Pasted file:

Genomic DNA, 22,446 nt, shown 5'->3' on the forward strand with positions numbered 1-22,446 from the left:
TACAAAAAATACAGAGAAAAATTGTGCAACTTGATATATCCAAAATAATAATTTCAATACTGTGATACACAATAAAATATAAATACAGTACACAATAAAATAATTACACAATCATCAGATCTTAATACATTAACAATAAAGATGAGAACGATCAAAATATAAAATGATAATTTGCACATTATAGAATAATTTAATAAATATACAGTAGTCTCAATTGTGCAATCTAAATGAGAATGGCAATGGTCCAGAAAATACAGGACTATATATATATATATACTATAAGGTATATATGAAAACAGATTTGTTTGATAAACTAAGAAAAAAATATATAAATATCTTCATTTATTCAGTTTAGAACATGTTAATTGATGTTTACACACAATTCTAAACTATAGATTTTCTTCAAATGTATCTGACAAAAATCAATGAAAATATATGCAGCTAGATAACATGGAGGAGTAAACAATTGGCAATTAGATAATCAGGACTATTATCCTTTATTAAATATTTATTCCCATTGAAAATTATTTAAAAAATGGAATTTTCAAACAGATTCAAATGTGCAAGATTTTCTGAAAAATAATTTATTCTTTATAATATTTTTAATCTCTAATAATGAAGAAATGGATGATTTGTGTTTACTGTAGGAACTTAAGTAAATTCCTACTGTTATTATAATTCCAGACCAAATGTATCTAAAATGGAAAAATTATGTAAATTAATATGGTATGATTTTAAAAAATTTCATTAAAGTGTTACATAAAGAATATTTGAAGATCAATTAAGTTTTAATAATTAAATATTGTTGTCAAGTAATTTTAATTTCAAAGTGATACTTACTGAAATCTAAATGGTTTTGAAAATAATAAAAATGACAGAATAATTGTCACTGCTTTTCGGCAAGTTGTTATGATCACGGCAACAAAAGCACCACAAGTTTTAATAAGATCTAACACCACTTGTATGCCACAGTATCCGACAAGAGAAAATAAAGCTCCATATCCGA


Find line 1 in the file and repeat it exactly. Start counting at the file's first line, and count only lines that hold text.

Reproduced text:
Genomic DNA, 22,446 nt, shown 5'->3' on the forward strand with positions numbered 1-22,446 from the left: